Philippe Dufour Simplicity
Philippe Dufour is a watchmaker mostly known for his intricate, complicated designs. For most of his career, Dufour produced custom, bespoke watches for individual clients. But from 2000 to 2014, he made a production watch called the Simplicity, although “production watch” is probably the wrong term. The Simplicity is a serialized model, and Dufour originally intended to make only 100 of them. He ultimately doubled the number to 200, in response to demand.
In addition to that, Dufour has now produced 21 special-edition Simplicity watches, with seven each in rose gold, white gold, and platinum. Dufour himself kept one of the platinum models, and watch magazine Hodinkee received one of the rose gold models. This means there are only 19 of the special edition watches in private circulation. The special edition is cosmetically similar to the original, but has a large PD logo that’s not featured on the original. The same logo is embossed and the crown and the case of the special edition.
That said, the base simplicity itself is still a work of art. The gold applied numerals have a flowing script, and form a beautiful contrast with the smooth, rich grey dial. The center part of the dial has an antique sun flare design, but it’s understated, and doesn’t jump out at you unless you’re looking for it. There’s also a 24-hour dial at six o’clock, but that’s also fairly understated, with only fine gold hashes to interrupt the plain appearance. Everything is rounded out by a pair of broad, blade-style hands that are easy to read by day or night.
Patek Philippe Aquanaut
First launched in 1997, the Aquanaut was Patek Philippe’s attempt to capture the hip, modern vibe of the 1990s. Its most striking feature is its dial, which is matte black, and embossed in a grid pattern. It looks almost industrial, like a texture you’d see on a gym floor. But Patek Philippe didn’t push the envelope too far with the modern design. Despite the daring dial, the rest of the design is more traditional. For instance, it has the same octagonal stainless steel case as the Nautilus, marrying modern aesthetics with time-tested design.
The hands and the indexes are all high-visibility, with broad profiles and a white lume finish. There are also numerals at the hour marks, which have a similarly bold, high-contrast appearance. At three o’clock, you’ll see a small date window, with a fine white Patek Philippe logo imprinted towards the top of the dial. The case itself has a screw-down crown, and is water-resistant to a depth of 120 meters. This makes it truly functional as well as being a striking luxury item. It also has a display back, with a scratch-resistant sapphire crystal.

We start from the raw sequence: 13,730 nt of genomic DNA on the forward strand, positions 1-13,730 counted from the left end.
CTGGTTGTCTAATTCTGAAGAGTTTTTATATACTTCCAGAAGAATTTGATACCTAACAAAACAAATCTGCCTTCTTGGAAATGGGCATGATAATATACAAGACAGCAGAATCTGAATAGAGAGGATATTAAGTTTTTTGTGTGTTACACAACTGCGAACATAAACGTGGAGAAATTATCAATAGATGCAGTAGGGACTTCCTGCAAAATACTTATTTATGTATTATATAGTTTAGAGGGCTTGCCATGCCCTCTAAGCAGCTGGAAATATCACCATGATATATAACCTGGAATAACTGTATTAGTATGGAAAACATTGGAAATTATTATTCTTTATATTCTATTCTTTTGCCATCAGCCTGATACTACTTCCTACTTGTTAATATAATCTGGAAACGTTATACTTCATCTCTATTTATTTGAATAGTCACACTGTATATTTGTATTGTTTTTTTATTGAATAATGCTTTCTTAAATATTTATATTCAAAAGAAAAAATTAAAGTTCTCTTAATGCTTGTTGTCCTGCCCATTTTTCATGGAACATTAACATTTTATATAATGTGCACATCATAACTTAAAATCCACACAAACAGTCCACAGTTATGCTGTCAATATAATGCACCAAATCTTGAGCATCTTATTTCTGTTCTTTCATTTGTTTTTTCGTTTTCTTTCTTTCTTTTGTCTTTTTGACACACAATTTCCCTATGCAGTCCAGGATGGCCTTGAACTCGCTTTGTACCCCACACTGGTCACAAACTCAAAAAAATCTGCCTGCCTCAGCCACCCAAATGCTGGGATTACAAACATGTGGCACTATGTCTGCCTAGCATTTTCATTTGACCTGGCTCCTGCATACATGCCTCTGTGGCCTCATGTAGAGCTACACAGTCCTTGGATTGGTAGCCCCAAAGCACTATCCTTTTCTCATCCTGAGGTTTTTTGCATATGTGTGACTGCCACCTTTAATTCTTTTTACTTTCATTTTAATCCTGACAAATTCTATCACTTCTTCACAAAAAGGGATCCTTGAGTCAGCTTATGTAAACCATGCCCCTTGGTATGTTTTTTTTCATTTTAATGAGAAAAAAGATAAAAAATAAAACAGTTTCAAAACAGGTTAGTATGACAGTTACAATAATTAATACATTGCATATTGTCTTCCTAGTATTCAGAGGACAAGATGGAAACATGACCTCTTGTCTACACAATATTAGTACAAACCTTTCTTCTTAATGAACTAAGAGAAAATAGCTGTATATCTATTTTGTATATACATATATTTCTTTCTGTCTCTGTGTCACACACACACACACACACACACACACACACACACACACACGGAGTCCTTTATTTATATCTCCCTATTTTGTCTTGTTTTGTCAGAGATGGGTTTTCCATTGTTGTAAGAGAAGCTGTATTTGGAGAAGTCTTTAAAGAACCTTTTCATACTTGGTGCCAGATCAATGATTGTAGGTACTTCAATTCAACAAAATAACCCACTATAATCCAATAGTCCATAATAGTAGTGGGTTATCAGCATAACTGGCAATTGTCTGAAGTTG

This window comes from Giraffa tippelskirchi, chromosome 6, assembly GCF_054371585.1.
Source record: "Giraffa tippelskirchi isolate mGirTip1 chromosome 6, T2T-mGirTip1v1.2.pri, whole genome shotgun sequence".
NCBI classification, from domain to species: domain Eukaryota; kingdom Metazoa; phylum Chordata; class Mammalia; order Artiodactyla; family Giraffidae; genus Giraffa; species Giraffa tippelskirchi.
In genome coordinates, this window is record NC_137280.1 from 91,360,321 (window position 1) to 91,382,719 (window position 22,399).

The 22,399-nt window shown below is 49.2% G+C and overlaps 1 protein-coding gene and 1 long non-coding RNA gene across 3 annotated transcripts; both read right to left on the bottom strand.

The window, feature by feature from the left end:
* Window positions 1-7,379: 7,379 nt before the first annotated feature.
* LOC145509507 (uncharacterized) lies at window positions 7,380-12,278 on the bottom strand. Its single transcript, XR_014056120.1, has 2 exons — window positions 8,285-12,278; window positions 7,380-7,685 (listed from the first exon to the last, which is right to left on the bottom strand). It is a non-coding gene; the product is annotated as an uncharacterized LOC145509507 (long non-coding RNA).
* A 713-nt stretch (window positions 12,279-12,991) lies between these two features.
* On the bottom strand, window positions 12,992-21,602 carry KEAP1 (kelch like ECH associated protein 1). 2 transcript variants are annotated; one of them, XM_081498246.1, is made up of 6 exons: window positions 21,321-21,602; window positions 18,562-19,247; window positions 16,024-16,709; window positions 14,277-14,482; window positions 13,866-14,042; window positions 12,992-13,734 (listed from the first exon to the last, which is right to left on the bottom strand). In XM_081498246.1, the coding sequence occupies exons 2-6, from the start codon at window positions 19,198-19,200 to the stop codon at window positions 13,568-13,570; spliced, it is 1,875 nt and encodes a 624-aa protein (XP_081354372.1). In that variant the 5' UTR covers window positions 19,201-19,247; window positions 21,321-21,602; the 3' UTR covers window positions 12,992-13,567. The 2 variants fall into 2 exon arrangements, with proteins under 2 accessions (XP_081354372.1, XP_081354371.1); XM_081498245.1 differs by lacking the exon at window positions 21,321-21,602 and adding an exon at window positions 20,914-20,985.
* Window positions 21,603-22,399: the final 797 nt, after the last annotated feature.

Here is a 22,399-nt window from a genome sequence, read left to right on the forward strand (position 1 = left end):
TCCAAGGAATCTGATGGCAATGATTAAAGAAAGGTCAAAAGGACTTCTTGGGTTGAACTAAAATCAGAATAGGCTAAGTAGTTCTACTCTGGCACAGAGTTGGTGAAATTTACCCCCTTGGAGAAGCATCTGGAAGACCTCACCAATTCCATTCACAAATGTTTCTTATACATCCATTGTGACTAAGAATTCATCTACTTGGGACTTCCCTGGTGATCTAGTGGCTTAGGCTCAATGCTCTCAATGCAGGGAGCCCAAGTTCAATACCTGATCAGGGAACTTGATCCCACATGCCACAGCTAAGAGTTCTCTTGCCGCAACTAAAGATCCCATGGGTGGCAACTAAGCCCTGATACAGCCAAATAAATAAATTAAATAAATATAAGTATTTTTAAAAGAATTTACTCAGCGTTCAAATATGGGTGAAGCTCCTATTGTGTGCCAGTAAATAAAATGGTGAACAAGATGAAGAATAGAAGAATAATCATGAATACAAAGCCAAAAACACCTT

The original version of the Aquanaut came with a black silicone “tropical” strap, suitable for swimming or diving, as the Aquanaut’s name implies. However, it’s also available with a more traditional three-link steel band. It can even be bought in rose gold if you prefer that to steel.
Vacheron Constantin Overseas
Vacheron Constantin first debuted the Overseas in 1996. It had a beautiful blued dial and an eye-catching dual index, but many criticized it for being a bit too bulky. Vacheron has made some changes over the years, and has made two distinct updates. In 2004, they slimmed down the case, but they also removed some of the elegant dial features that people liked. In 2016, they tinkered with the design again, and restored the vintage look of the original while keeping the 2004 variant’s slim case. The new variant, the Reference 4500, has become one of the most sought-after watches on today’s market.
The case has also been rounded off slightly, while the markings on the bezel have been toned down a bit. This lends it a more formal look than earlier Overseas models, and more in line with Vacheron Constantin’s elegant aesthetic. Most notably, parts of the case are brushed and others are smooth, which almost sparkles in the right kind of lighting. The outside of the dial is fairly busy, with the aforementioned inner and outer indexes and a three o’clock date window. However, the middle of the dial is bare except for the VC logo and Swiss cross. Other than that, you have a formal, blued surface. The hands are equally formal, slender, and silver in color. The Overseas took some tweaking, but the current version is an instant classic.
What about Rolex submariner? Why is stainless so collectible?
McQueen never wore a Rolex Daytona in a movie or personally. He owned two Submariners. He wore his own 5512 in The Towering Inferno and The Hunter and he wore a Rolex Speeding in The Great Escape. These are his only official Rolex connections.
I have a SS sub, SS Explorer, white gold Day-Date and a Tudor Black Bay bronze. I rotate through them, but wear my Tudor as my beater while renovating houses. The Daytona has always seemed overkill to me.